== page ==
High School Yearbook Photo

"More than a place, the Shady Dell was and will forever remain a state of mind." - Shady Del Knight

"More than a place, the Shady Dell was and will forever remain a state of mind." - Shady Del Knight

Friday, March 26, 2010

The D-Team: Episode 6

In 1972, a crack Dell Rat unit was sent to prison by the Unific Court of Love for a crime they didn't commit..... (Death by Disco).

These men promptly escaped from a maximum security stockade to the York, PA underground. Today, still wanted by the government, they survive as soldiers of soul and revivers of rock ‘n roll.

If you have a problem (with hip hop divas and gangsta rap)...

if no one else can help...

and if you can find them...

maybe you can hire...

The D-Team!

I pity the fool who don't like these songs!

"Don't Ever Leave Me" - Connie Francis (November 1964)

By the autumn of 1964, the prolific pop vocalist Connie Francis had sold millions of albums domestically and internationally. Her 45rpm releases were another story. Connie's singles weren't hitting the top of the chart like they did in 1962 and earlier. She had John, Paul, George and Ringo to thank for that. Like many established American artists, Connie was getting lumped in with yesterday's news as young audiences, myself included, became captivated by all things British.

The decline in Connie's chart success had nothing to do with the quality of her work. Connie's fall 1964 recording, the Sedakaesque "Don't Ever Leave Me," fell short of the top 40 but is among her career best! Click here to listen and be sure to click "back" to return to this page.

"Minstrel and Queen" - Impressions (October 1962)

"I'm not worthy," is Curtis Mayfield's lament in this sweet, sad, transitional (doo-wop to soul) recording by the Impressions that deals with the familiar theme of two lovers separated by the class barrier. The song, known in some circles as "Queen Majesty," spent six weeks on Billboard's Bubbling Under chart and finished at #113.

"Minstrel and Queen" was charting in the month of October. As you will see in my upcoming Soul Smackdown series, four of the top five songs on my list of the All Time Greatest Soul Ballads were reaching their peak of popularity during the month of October. Do I detect a pattern?

"Grow Closer Together" - Impressions (February 1962)

Like many other artists of the 60s, Mayfield and company gradually shifted the focus of their music away from traditional love songs and more toward themes of social awareness and activism. Yet, it is the sweet soul output from the group's early years that remains most dear to a Dell rat's heart. Listen now to another Impressions classic from the period....the simple, straightforward, humble, life affirming love song "Grow Closer Together."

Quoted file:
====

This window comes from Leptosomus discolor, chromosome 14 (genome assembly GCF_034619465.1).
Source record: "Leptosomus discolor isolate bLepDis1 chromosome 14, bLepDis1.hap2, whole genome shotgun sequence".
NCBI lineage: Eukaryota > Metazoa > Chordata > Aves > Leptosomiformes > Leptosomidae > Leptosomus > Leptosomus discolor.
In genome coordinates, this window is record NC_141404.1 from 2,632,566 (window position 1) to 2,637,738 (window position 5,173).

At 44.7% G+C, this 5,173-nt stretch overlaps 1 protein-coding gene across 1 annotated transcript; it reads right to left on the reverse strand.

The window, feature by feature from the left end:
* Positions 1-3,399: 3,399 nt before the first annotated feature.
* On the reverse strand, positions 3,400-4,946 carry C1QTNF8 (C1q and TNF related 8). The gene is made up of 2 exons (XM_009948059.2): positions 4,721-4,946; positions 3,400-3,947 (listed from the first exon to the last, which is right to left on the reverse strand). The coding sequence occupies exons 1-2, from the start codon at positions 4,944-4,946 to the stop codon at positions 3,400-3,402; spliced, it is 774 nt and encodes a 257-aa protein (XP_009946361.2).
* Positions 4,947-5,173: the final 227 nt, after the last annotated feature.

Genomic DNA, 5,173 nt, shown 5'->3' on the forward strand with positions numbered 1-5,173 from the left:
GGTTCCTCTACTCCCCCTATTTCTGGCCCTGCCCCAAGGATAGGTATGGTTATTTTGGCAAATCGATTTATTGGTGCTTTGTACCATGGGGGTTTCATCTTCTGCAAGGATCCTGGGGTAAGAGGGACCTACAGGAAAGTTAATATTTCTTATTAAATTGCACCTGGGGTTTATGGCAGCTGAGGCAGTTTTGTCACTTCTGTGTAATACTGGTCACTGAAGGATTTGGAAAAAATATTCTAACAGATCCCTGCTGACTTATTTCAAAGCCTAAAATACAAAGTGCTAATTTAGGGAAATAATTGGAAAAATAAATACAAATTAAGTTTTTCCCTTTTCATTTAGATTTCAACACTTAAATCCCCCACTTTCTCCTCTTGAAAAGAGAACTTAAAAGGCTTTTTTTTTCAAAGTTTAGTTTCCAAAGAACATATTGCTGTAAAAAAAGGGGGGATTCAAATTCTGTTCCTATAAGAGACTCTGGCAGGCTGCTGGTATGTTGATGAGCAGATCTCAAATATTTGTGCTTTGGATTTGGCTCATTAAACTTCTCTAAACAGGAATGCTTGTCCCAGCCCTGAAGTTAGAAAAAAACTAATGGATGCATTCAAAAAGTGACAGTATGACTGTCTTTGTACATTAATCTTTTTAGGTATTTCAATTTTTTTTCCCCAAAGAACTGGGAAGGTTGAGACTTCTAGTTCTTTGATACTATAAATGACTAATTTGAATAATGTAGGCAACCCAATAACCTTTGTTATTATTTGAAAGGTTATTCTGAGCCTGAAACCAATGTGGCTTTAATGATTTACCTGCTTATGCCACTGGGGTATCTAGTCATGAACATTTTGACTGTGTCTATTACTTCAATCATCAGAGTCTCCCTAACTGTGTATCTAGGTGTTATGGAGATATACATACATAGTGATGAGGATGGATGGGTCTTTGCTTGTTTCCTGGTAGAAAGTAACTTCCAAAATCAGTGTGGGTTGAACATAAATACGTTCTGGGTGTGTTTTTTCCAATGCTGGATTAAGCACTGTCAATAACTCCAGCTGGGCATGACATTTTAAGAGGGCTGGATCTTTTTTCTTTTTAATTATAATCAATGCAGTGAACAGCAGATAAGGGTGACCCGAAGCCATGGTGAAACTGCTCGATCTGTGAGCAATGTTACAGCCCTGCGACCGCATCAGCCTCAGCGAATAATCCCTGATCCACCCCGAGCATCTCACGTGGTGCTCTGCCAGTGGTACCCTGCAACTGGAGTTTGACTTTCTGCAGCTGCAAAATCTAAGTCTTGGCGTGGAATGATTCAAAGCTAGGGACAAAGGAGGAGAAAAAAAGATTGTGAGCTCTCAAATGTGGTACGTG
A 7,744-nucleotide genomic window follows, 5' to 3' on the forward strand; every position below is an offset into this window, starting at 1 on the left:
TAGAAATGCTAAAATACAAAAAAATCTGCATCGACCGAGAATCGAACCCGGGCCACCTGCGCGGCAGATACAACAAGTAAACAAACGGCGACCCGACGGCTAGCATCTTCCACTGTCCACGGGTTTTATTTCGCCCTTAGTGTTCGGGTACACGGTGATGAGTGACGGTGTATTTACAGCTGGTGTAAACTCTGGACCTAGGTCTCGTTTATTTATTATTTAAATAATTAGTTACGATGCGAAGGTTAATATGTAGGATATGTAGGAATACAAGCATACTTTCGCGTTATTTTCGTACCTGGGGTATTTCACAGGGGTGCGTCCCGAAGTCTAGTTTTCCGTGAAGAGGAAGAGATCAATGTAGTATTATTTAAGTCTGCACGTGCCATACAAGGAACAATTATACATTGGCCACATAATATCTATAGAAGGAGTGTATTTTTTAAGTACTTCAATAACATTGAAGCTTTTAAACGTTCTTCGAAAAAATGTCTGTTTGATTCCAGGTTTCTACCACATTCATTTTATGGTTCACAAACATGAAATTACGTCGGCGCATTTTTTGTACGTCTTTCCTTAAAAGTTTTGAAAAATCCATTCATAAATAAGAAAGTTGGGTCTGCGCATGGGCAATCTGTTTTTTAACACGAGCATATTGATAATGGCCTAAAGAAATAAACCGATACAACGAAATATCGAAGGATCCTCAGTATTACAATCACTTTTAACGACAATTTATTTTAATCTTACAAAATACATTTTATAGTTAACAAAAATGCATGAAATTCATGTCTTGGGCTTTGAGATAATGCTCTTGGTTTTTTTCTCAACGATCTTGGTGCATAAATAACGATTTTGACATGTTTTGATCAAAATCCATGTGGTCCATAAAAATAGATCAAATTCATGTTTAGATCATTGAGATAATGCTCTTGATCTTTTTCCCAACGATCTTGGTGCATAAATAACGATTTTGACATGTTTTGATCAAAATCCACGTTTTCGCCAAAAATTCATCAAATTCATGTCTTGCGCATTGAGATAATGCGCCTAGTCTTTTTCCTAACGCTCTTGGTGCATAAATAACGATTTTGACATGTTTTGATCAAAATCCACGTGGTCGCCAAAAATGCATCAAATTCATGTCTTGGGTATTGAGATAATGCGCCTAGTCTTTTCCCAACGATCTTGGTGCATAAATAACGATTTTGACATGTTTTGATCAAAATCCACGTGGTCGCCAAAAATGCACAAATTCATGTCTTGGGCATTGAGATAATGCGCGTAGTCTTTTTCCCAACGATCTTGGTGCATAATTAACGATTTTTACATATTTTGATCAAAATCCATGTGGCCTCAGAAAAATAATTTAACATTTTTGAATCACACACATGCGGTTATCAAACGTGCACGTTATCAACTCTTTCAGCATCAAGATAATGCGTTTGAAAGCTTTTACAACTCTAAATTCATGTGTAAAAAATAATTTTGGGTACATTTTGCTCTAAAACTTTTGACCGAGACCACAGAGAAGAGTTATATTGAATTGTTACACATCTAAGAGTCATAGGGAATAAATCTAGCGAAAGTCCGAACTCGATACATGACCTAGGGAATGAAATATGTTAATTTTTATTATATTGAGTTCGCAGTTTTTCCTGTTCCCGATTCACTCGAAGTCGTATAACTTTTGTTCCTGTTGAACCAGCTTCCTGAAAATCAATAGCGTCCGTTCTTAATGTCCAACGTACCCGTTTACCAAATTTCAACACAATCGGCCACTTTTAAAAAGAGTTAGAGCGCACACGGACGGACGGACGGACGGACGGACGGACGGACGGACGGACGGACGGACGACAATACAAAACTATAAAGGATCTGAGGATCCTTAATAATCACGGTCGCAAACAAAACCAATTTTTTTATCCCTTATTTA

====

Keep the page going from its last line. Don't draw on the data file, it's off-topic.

"She's a Heartbreaker" - Gene Pitney (May 1968)

Don'tcha love it when a solo artist, group or band breaks out of the mold and succeeds in crossing over? The Platters and The Flamingos, famed for their 1950s doo-wop ballads, reinvented themselves in the 60s and released superb up-tempo northern soul records. Just when I thought I had Connie Francis figured out she surprised me a batch of rock 'n roll and girl group gems. Just when I thought I had the Everly Brothers figured out they hit me with a stone cool version of "Lucille."

Just when I thought I had Pat Boone figured out...

well...let's not go there!

Gene Pitney pulled off one of the biggest transitional surprises of all. In a radical departure from his string of mainstream pop hits earlier in the decade Pitney came roaring back in 1968 with "She's a Heartbreaker," a top 20 stormer that became a staple on England's northern soul circuit.

This is not your daddy's Gene Pitney. The intensity of Gene's soulful vocal treatment keeps the excitement meter pegged from start to finish. "Hearbreaker" is regarded by many as his finest career performance!

"You Wouldn't Listen" - Ides of March (July 1966)

This Chicago area band cranked out two of the best and most refreshingly different songs of the rock era. They were calling themselves the Shon-Dels (hmmm, sounds familiar) until they started thinking outside the box and changed their name to the Ides of March. The group's initial release on Parrot barely missed cracking the top 40 in the summer of 1966. Let's prove the guys wrong and listen to "You Wouldn't Listen."


In the spring of 1970, the Ides of March scored a huge national hit with the bold and brassy "Vehicle."

The Ides rode "Vehicle" in the fast lane all the way to #2 on Billboard and #1 on Cash Box!

Don't miss the next thrill-packed episode of The D-Team, coming soon!

I love it
when a plan comes together!

Have a Shady day!

Monday, March 22, 2010

Perfect Storms: The 10 Most Exciting Records...Ever! (Part 5)

Let's continue now with our search for the 10 Most Exciting Records ever made. Here are the top 6 in the post-Beatles pop/rock category:

6. “Midnight Hour” - ? (Question Mark) & the Mysterians (September 1966)

The killer bee on the back of "96 Tears" is one of the greatest garage rock recordings of the 60s. All of the essential elements are present: bold, swaggering male p.o.v.; ad-libbed, hard-to-understand lyrics laced with sexual innuendo; bitchin' organ solo; and spontaneous, unrehearsed, make-it-up-as-you-go jam session sensibilities. There's no Question Mark about it, "Midnight Hour" rocks! Unfortunately, YouTube has seen fit to delete and disallow this song due to copyright issues. If you promise to click back to this page you can listen to a 30 second sound sample on Amazon (track #11) by clicking here.

5. “Shaggy Dog” – Mickey Lee Lane (October 1964)